Growing Democracy

The sun was only just rising when 47 adult English learners from 23 different countries met at the LSS Main Street office earlier this month to take a much-anticipated annual trip to the state capitol building in Pierre.

For these learners, the trip is both eye-opening and inspiring. To be able to walk into a building, meet the people who govern a state, and be treated with respect, is a surprising, if not shocking, event. 

After all, most of the learners come from countries where it would be impossible to walk into a government building and meet those in power.

Aberdeen, Huron and Sioux Falls English Learners in front of Capitol Building

LSS students gather in front of the state capitol building on March 2.  Students from Sioux Falls met in Pierre with other refugees and immigrants from Aberdeen and Huron to witness democracy first-hand.

Diana Streleck, an English teacher who accompanied the group, said, “The image that stays with me is the impromptu photo shoot with the members from the Department of Labor and Regulation.  The members ate lunch with our students and spoke to them about the work they do to support their learning and job placement within Sioux Falls.  The students desired to have their pictures with the government officials because the contrast between the priorities of American government (working for the people) and their own country are so different.”

Laura Smith-Hill, the Education Program Coordinator for LSS who also participated in the trip, said, “A favorite moment was when Abdilatif Omar stood outside the Governor’s office and asked a friend to take his picture. He pointed to the sign that said Governor’s Office and said, ‘Dreams come true!’”

In addition to speaking with officials from the Department of Labor and Regulation (DLR), the students also toured the capitol building, met Governor Dennis Daugaard, visited both the House and the Senate chambers, and met with two state legislators.

with governor

Students meet South Dakota Governor Dennis Daugaard.

Diana said the trip is not only beneficial to the students, but also to state leaders who meet the refugees and immigrants each year.

“Our leaders will affect the lives of these students through the passage of bills. Their presence helps the legislators put a face instead of a number to the statistics they discuss when considering any new bills that might change the lives of our students or their families still waiting to join them,” she said.

Laura echoed the sentiment: “Some legislators may not have had meaningful interactions with people who have recently immigrated to the U.S. Some may have never met a person who came to the U.S. with the status of a refugee. This annual visit to Pierre provides our legislators with an opportunity to meet some of the proudest, most polite and hard-working South Dakota residents we could ever hope to meet. In reality, they are proud South Dakotans because of where they came from. They, like all of our ancestors, bring the spirit of innovation and determination that our country was built upon.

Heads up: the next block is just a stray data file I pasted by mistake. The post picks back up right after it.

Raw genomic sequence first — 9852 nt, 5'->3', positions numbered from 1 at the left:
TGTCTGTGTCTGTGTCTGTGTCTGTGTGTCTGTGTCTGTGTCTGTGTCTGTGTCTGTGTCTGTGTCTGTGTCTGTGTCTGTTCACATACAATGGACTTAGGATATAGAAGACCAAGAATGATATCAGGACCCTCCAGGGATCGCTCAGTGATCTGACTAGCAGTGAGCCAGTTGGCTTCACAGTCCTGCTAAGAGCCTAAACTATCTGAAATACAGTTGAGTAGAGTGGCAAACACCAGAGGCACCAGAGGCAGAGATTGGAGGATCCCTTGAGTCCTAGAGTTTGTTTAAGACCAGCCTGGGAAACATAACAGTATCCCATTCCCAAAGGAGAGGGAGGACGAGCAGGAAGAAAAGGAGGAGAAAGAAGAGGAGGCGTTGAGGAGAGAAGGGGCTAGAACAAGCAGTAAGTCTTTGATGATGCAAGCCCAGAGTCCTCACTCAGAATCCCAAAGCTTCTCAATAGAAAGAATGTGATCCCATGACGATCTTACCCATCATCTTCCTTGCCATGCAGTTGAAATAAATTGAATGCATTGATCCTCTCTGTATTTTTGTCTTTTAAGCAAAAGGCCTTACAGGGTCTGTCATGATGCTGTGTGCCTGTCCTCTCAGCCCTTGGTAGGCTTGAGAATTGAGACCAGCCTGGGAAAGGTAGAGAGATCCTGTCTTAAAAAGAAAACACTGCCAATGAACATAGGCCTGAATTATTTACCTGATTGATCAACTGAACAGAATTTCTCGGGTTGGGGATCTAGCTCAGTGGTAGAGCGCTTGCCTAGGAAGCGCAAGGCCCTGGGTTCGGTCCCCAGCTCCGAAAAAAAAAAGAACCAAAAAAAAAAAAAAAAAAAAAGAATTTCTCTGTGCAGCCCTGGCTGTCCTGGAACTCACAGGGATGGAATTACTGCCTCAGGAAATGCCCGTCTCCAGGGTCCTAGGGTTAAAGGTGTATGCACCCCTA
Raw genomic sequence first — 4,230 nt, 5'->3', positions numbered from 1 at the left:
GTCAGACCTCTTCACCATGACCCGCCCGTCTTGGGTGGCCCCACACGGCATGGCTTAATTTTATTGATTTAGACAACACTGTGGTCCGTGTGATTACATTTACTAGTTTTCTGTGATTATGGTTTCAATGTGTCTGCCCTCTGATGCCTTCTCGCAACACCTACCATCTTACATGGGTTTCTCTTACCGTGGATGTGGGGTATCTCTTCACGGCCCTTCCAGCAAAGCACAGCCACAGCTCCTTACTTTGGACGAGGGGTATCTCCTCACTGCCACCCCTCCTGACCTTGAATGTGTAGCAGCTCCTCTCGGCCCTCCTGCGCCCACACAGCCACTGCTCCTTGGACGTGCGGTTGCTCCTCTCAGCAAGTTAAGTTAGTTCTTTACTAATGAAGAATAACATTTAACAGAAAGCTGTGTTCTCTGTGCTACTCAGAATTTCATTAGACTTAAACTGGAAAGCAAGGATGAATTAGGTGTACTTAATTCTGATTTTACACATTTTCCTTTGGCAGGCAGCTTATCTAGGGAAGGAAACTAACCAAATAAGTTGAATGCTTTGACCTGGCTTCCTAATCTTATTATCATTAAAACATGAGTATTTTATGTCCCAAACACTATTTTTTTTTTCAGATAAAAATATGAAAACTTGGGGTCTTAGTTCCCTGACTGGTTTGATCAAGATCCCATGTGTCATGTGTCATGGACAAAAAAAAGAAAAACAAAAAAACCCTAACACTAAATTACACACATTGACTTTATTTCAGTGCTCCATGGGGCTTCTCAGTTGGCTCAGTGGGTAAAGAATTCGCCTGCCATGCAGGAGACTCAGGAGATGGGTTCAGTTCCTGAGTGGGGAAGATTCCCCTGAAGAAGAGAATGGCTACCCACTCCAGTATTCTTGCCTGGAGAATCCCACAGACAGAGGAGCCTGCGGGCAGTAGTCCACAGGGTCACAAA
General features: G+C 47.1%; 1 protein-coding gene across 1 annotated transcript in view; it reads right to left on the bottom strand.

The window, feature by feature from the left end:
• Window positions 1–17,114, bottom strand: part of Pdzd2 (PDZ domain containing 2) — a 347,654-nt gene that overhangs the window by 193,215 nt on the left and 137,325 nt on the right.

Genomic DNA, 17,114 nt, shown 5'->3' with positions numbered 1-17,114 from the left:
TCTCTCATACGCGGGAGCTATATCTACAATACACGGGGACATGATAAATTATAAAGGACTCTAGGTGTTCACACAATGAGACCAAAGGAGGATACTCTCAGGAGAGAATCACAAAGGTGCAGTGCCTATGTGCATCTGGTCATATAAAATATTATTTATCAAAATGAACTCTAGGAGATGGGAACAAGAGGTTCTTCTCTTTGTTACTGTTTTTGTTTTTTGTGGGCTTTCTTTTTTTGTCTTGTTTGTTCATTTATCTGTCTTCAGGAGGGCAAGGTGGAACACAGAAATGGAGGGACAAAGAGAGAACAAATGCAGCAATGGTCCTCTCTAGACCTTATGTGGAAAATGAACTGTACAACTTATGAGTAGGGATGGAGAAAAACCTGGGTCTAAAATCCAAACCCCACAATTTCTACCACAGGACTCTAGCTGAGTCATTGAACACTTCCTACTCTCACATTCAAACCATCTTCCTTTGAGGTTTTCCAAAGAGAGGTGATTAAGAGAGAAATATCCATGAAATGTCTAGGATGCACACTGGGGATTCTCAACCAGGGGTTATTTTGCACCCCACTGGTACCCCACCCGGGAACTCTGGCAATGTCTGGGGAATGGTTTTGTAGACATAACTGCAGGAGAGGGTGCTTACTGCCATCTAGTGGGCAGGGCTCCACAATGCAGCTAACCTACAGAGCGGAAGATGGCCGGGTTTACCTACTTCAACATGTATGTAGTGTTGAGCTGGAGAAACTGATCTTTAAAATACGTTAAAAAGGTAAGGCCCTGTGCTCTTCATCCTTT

The trip, which has been an annual event for LSS for the past 10 years, is funded as a special project through the Department of Labor and Regulation as an English Literacy and Civics Field Trip.

Laura said that on the bus ride home, she asked the students what they thought of Pierre. 

“They replied enthusiastically, ‘Very good! We are very happy!’ I also asked the students, ‘How many of you are US citizens?’ As I peered into the dark bus, no hands were raised. Then I asked a second question, ‘How many of you want to become US citizens in the future?’ Every hand in the bus shot up in the air as students called out ‘Yes!’”

About 120 students applied to go to Pierre, but, unfortunately, there was not enough space for everyone.

“I shared in the disappointment of two students who began to cry when they were told they were not awarded seats on the bus to Pierre,” she said.

Fortunately, because the trip is made every year, those students who didn’t get to go this year will have priority next year.

Laura pointed out that when we grow up in a free country like the U.S., it is sometimes difficult to comprehend the privileges of our citizenship.

“Then I hear how our students were never allowed to vote in their native countries or how they had to wait in line for days for the privilege. If you want to be reminded of how blessed we are in this great nation, I would encourage you to consider the stories of our adult English learners and how they strive for the opportunity just to visit our state capital and daily hope to one day become U.S. citizens,” she said.

Posted by Julie Boutwell-Peterson

 

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